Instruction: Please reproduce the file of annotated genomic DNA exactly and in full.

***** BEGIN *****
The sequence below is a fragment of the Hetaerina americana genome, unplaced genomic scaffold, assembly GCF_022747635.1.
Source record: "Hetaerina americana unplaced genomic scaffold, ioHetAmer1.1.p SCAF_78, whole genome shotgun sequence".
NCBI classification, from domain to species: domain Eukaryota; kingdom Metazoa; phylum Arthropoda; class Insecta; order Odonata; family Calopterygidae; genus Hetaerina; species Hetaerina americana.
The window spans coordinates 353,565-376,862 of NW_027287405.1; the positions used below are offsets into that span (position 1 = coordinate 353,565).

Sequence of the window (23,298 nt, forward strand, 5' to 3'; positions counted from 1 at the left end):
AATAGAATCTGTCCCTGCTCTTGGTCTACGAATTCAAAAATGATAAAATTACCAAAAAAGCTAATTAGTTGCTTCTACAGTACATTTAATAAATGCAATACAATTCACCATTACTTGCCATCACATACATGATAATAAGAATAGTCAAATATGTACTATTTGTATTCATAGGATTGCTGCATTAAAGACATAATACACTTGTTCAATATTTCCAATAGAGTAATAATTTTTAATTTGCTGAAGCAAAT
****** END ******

The sequence below is a fragment of the Hetaerina americana genome, unplaced genomic scaffold, assembly GCF_022747635.1.
Source record: "Hetaerina americana unplaced genomic scaffold, ioHetAmer1.1.p SCAF_78, whole genome shotgun sequence".
NCBI classification, from domain to species: domain Eukaryota; kingdom Metazoa; phylum Arthropoda; class Insecta; order Odonata; family Calopterygidae; genus Hetaerina; species Hetaerina americana.
The window spans coordinates 353,565-376,862 of NW_027287405.1; the positions used below are offsets into that span (position 1 = coordinate 353,565).

Sequence of the window (23,298 nt, forward strand, 5' to 3'; positions counted from 1 at the left end):
AATAGAATCTGTCCCTGCTCTTGGTCTACGAATTCAAAAATGATAAAATTACCAAAAAAGCTAATTAGTTGCTTCTACAGTACATTTAATAAATGCAATACAATTCACCATTACTTGCCATCACATACATGATAATAAGAATAGTCAAATATGTACTATTTGTATTCATAGGATTGCTGCATTAAAGACATAATACACTTGTTCAATATTTCCAATAGAGTAATAATTTTTAATTTGCTGAAGCAAAT